Berkeley Sockets

        Network I/O is more complicated than the normal file I/O. The file I/O operations are on the same system, the file descriptor is sufficient for identifying a file.  The network I/O operations require both the host and the foreign process information.  Berkeley sockets supports the following communication protocols:

Socket Addresses
The socket address specifies the family of the communication facility and the communication media.  The Unix domain socket address structure sockaddr_un is defined in <sys/un.h>.
          struct sockaddr_un{
                        short                    sun_family;                /*AF_UNIX*/
                        char                     sun_PATH[108];        /*path name */

The Internet socket address structure sockaddr_in is defined in <netinet/in.h>.
        struct in_addr {
                        u_long                  s_addr;                        /*32-bit net id */

        struct sockaddr_in {
                        short                     sin_family;                   /* AF_INET */
                        u_short                 sin_port;                       /* 16-bit port number */
                        struct in_addr       sin_addr;
                        char                       sin_zero[8];                  /* unused */

socket System Call
The system call socket creates one end of the socket.
                       #include        <sys/types.h>
                        #include        <sys/socket.h>

                        int socket (int family, int type, int protocol) ;
The first parameter family specifies the communication protocol used.  It can be one of:
                      AF_UNIX        Unix
                        AF_INET        Internet
The second parameter type specifies the type of socket.  We use stream socket:
The third parameter protocol is usually set to zero.  The socket system call returns a small integer called socket descriptor which is similar to file descriptor which can be used in other system calls.  For example,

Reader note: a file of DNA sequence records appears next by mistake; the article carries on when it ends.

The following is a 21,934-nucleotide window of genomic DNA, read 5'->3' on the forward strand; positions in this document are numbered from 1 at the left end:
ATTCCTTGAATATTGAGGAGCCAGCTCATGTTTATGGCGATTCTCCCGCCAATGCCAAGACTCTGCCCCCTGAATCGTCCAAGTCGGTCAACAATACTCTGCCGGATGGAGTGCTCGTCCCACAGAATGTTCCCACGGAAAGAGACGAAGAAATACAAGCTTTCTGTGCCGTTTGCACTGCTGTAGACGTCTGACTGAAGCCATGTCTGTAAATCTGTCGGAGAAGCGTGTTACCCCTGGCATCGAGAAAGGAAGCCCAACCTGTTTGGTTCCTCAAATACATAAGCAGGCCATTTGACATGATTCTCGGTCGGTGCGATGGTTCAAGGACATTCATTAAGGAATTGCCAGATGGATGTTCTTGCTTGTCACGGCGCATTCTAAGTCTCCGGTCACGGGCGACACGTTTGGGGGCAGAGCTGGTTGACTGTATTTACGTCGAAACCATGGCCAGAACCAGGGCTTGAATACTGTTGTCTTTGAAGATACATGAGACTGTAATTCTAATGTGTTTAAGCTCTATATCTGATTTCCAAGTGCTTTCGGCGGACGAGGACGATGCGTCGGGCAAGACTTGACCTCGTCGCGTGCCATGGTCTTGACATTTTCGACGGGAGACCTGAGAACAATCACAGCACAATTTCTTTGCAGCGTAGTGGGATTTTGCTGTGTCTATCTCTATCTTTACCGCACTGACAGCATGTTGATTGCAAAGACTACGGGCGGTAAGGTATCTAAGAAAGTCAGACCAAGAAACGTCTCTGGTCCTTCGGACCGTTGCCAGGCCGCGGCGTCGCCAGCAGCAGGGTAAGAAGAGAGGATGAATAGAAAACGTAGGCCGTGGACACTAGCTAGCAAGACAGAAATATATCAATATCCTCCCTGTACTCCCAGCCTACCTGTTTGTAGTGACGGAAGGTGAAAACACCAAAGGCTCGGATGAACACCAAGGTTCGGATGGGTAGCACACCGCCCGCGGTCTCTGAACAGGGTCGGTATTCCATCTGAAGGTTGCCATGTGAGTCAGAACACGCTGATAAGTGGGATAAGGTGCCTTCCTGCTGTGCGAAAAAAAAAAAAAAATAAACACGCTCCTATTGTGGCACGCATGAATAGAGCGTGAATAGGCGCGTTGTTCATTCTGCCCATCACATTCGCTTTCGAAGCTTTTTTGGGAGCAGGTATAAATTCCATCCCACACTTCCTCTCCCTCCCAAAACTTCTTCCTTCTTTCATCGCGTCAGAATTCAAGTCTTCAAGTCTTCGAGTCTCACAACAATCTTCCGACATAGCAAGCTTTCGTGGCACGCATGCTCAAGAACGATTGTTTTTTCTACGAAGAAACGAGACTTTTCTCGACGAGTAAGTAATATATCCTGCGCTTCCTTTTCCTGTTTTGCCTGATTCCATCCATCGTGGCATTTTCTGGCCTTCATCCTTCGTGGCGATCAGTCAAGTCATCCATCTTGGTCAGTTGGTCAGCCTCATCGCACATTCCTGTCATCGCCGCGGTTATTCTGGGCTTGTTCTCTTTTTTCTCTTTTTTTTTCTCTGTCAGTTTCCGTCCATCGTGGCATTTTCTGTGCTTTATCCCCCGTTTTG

int                sockfd;
                       sockfd = socket (AF_UNIX, SOCK_STREAM, 0);

bind System Call
The system call bind associates an address to a socket descriptor created by socket.
                    #include        <sys/types.h>
                    #include        <sys/socket.h>

                    int bind (int sockfd, struct sockaddr *myaddr, int addrlen);
The second parameter myaddr specifies a pointer to a predefined address of the socket.  Its structure is a general address structure so that the bind system call can be used by both Unix domain and Internet domain sockets.  The structure sockaddr is defined in <sys/socket.h>.
                    struct sockaddr {
                                u_short            sa_family;            /* address family;  AF_xxx */
                                char                 sa_data[14];        /* protocol specific address */
Since Unix domain and Internet domain have different address structures as shown earlier, type casting is needed.
                   #define                        SERV_PATH        "./serv.path"
                    struct sockaddr_un serv_addr;
                    int servlen;

                    serv_addr.sun_family = AF_UNIX;
                    strcpy(serv_addr.sun_path, SERV_PATH);
                    servlen = strlen(serv_addr.sun_path) + sizeof(serv)_addr.sun_family);
                    bind(sockfd, (struct sockaddr *) &serv_addr, servlen);